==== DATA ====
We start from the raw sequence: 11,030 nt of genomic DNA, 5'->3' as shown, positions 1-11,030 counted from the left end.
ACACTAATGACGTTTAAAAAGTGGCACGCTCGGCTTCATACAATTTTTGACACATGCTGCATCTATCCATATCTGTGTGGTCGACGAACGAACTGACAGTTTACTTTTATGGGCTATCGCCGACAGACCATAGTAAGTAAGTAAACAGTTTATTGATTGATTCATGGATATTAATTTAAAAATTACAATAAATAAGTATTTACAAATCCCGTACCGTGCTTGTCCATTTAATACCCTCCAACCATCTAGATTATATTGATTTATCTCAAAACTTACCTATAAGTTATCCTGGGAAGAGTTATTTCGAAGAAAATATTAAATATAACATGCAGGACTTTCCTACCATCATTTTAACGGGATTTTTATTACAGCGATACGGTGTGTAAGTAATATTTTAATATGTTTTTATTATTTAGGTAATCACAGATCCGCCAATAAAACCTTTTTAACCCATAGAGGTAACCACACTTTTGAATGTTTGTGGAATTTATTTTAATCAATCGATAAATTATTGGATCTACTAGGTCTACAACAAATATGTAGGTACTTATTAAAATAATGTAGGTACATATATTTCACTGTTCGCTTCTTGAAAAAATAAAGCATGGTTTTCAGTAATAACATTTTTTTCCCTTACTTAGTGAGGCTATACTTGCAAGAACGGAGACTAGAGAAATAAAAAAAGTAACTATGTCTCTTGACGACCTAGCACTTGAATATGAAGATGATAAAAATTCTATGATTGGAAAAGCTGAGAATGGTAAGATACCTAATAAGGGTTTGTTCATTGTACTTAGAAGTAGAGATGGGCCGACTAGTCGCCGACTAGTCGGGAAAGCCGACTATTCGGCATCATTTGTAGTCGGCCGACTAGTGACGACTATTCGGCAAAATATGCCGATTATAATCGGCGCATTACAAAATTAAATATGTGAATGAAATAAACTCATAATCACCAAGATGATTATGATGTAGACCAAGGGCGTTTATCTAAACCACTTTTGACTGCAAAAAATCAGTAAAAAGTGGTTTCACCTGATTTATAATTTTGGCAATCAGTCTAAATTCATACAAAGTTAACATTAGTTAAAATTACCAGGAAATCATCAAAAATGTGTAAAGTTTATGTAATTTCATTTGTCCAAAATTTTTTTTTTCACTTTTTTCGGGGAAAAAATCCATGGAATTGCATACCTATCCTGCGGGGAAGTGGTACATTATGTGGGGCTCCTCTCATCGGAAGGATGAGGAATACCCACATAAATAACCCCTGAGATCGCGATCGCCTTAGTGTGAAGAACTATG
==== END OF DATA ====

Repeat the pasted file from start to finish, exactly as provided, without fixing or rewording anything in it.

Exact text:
We start from the raw sequence: 11,030 nt of genomic DNA, 5'->3' as shown, positions 1-11,030 counted from the left end.
ACACTAATGACGTTTAAAAAGTGGCACGCTCGGCTTCATACAATTTTTGACACATGCTGCATCTATCCATATCTGTGTGGTCGACGAACGAACTGACAGTTTACTTTTATGGGCTATCGCCGACAGACCATAGTAAGTAAGTAAACAGTTTATTGATTGATTCATGGATATTAATTTAAAAATTACAATAAATAAGTATTTACAAATCCCGTACCGTGCTTGTCCATTTAATACCCTCCAACCATCTAGATTATATTGATTTATCTCAAAACTTACCTATAAGTTATCCTGGGAAGAGTTATTTCGAAGAAAATATTAAATATAACATGCAGGACTTTCCTACCATCATTTTAACGGGATTTTTATTACAGCGATACGGTGTGTAAGTAATATTTTAATATGTTTTTATTATTTAGGTAATCACAGATCCGCCAATAAAACCTTTTTAACCCATAGAGGTAACCACACTTTTGAATGTTTGTGGAATTTATTTTAATCAATCGATAAATTATTGGATCTACTAGGTCTACAACAAATATGTAGGTACTTATTAAAATAATGTAGGTACATATATTTCACTGTTCGCTTCTTGAAAAAATAAAGCATGGTTTTCAGTAATAACATTTTTTTCCCTTACTTAGTGAGGCTATACTTGCAAGAACGGAGACTAGAGAAATAAAAAAAGTAACTATGTCTCTTGACGACCTAGCACTTGAATATGAAGATGATAAAAATTCTATGATTGGAAAAGCTGAGAATGGTAAGATACCTAATAAGGGTTTGTTCATTGTACTTAGAAGTAGAGATGGGCCGACTAGTCGCCGACTAGTCGGGAAAGCCGACTATTCGGCATCATTTGTAGTCGGCCGACTAGTGACGACTATTCGGCAAAATATGCCGATTATAATCGGCGCATTACAAAATTAAATATGTGAATGAAATAAACTCATAATCACCAAGATGATTATGATGTAGACCAAGGGCGTTTATCTAAACCACTTTTGACTGCAAAAAATCAGTAAAAAGTGGTTTCACCTGATTTATAATTTTGGCAATCAGTCTAAATTCATACAAAGTTAACATTAGTTAAAATTACCAGGAAATCATCAAAAATGTGTAAAGTTTATGTAATTTCATTTGTCCAAAATTTTTTTTTTCACTTTTTTCGGGGAAAAAATCCATGGAATTGCATACCTATCCTGCGGGGAAGTGGTACATTATGTGGGGCTCCTCTCATCGGAAGGATGAGGAATACCCACATAAATAACCCCTGAGATCGCGATCGCCTTAGTGTGAAGAACTATG